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Re: TCP session disconnection caused by Code Red?

  • From: Alex Bligh
  • Date: Mon Aug 06 15:52:54 2001

I've been told (but not given permission to forward details of
who/how/what) that some major sites with a single router
and relatively flat network topology are dying due to the ARP
request flood that is being generated by Code Red scans on the
inside of their border router choking the router.  Check the
rate of ARP requests coming off your border router and see if
it seems excessive; if so, that may be it.
2 points:

1. RFC826 appears to mandate only positive ARP caching. I can't
  see a reason why negative ARP caching shouldn't work this

  Keep only one ARP request in flight at a time. Retry ARPs
  a maximum of [5] times, separated by at least [1] second.
  After that, cache non-existance of a h/w address for that
  IP address for normal positive caching time. If you see any
  IP traffic inbound on that interface with that IP address,
  remove the negative cache. However, to get a positive cache
  entry you still need a valid ARP response (promiscuous or not).

  More formally, when address resolution is required:

  a) Look up IP address in ARP table
     i)   If entry is PRESENT (i.e. h/w address OK)
          return this value.
     ii)  If entry is NEXIST return ARP failure
          immediately (i.e. as a router, drop into
          the code where no route is found - on Cisco
          this would be rate-limited unreachables)
     iii) If entry is INCOMPLETE[\d] go to (b) performing
          further packet transmission (i.e. transmitting
          an ARP packet ONLY if the entry is fully aged
          (i.e. otherwise perform
          your RFC826 compatible / current operation
          without transmitting another ARP packet)
     iv)  If entry is absent, transmit ARP packet
          as normal, set entry to INCOMPLETE[0] and go to (b)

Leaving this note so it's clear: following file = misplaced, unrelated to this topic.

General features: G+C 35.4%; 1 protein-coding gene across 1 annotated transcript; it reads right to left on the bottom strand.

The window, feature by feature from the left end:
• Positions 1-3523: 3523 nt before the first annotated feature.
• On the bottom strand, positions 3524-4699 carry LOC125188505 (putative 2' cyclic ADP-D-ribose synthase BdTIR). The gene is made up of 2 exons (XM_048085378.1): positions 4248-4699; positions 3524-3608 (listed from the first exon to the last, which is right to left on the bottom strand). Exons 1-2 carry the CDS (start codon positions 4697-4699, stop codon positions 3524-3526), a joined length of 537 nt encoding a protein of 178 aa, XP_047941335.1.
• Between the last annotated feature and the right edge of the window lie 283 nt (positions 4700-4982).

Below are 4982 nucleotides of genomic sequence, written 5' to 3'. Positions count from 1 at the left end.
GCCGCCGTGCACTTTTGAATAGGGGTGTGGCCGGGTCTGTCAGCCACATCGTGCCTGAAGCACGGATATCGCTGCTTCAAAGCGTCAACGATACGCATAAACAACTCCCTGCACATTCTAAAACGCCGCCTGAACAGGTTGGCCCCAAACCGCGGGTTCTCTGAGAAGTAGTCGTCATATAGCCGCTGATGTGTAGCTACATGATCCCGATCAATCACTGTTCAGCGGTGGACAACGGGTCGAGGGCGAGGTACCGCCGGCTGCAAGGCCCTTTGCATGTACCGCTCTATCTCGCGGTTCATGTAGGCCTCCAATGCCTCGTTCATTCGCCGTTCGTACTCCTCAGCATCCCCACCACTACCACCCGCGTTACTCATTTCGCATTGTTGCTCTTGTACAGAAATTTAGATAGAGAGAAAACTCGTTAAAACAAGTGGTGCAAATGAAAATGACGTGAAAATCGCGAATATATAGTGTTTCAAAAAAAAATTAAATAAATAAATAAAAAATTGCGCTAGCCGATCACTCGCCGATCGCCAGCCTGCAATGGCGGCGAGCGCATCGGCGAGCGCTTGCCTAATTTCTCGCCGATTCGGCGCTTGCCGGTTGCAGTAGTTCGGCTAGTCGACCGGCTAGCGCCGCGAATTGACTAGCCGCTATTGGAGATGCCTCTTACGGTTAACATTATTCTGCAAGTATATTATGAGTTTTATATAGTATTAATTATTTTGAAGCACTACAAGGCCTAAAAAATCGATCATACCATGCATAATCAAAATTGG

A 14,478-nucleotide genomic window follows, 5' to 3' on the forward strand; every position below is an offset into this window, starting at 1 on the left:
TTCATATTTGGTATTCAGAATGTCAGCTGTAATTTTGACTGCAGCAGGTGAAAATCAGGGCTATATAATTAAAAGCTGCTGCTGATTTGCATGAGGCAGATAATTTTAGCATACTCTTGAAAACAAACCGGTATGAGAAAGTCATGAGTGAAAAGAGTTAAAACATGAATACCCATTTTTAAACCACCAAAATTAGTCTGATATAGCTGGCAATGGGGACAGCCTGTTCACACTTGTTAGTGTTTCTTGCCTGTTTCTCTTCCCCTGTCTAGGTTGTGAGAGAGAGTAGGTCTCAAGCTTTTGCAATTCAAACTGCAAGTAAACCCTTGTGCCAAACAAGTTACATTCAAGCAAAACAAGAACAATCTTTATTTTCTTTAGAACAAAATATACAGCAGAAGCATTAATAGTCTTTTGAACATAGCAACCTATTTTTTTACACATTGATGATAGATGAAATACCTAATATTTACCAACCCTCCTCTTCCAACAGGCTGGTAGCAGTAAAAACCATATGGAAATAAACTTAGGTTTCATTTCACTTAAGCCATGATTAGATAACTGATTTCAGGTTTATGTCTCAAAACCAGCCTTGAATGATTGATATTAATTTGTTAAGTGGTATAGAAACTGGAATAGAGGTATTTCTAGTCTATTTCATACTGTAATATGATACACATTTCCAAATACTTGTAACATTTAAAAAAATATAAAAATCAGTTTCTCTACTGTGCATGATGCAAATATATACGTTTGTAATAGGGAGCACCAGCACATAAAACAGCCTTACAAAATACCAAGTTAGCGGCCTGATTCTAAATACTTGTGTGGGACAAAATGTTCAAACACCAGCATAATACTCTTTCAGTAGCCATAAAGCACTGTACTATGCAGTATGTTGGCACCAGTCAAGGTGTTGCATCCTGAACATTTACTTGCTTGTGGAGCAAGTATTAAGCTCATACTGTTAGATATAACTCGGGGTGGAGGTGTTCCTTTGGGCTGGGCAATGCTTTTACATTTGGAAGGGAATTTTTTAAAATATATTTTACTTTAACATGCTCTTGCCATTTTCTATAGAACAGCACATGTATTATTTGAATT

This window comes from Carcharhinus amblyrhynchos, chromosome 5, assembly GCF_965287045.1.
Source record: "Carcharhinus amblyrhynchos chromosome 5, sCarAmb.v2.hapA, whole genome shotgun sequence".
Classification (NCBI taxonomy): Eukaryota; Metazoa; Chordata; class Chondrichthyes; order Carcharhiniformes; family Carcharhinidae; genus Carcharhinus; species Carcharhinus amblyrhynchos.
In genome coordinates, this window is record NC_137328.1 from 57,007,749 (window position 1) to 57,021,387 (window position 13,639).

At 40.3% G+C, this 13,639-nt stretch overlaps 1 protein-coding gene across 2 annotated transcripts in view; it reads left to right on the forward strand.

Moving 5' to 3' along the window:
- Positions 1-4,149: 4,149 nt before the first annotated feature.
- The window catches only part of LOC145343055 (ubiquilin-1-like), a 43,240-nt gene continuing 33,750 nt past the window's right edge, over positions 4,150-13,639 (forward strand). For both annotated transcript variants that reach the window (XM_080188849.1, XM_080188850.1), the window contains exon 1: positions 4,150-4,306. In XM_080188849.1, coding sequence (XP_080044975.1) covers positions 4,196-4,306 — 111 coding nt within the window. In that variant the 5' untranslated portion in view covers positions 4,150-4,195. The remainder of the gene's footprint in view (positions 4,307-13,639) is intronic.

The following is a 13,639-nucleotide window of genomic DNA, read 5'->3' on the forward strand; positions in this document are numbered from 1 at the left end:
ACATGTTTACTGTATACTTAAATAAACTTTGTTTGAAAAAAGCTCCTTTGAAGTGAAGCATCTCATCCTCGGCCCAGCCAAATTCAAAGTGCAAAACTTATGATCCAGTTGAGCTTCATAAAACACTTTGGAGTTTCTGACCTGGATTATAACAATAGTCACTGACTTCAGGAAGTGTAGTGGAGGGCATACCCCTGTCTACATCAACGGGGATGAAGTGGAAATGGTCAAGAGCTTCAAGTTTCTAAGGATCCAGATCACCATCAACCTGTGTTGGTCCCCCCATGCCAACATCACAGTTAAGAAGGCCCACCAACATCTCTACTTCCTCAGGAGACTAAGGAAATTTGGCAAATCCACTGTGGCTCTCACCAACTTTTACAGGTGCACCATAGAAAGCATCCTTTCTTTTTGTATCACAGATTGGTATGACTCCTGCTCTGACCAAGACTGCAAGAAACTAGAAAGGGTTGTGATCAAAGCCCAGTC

b) [this is the action we perform if we don't yet
     know the h/w address]. RFC826 suggests returning
     allowing a higher layer to retransmit, though I
     suppose blocking is theoretically possible

  If a valid ARP response is received (promiscuous or
  otherwise), remove any existing entry, and generate
  a PRESENT entry.

  If /any/ packet is received from with a valid IP
  address remove an NEXIST entry if present (on the
  ARP table for the interface on which it was received only)
  [this check is arguably too thorough as it will remove
  valid NEXIST entries for IP addresses that exist, but behind
  a router on the current subnet, rather than on it directly,
  though this is (a) better than nothing, and (b) required
  to support proxy ARP properly; note that you can't rely
  on the MAC address being that of the IP though - still have
  to ARP]

  Age INCOMPLETE[n] states to INCOMPLETE[n+1] states after
  [t1] seconds (probably about 1 second), for n<N, and to
  NEXIST for n>=N (N is probably about 5)

  Age NEXIST state to deleted after about [t2] seconds (where
  t2 is probably close to the arp timeout - i.e. about 300)

  INCOMPLETE essentially means PENDING

2. It has been observed that Cisco products in particular do not
  handle ARP storms well. Even worse is the Catalyst 5[50]00. This
  may have been fixed since I saw it. The application in which I
  saw it seriously merited having a linux box or similar 'proxy'-arp
  all non-existant addresses to null. You can probably achieve the
  same result with static arp entries to a non-existant h/w address.

Alex Bligh
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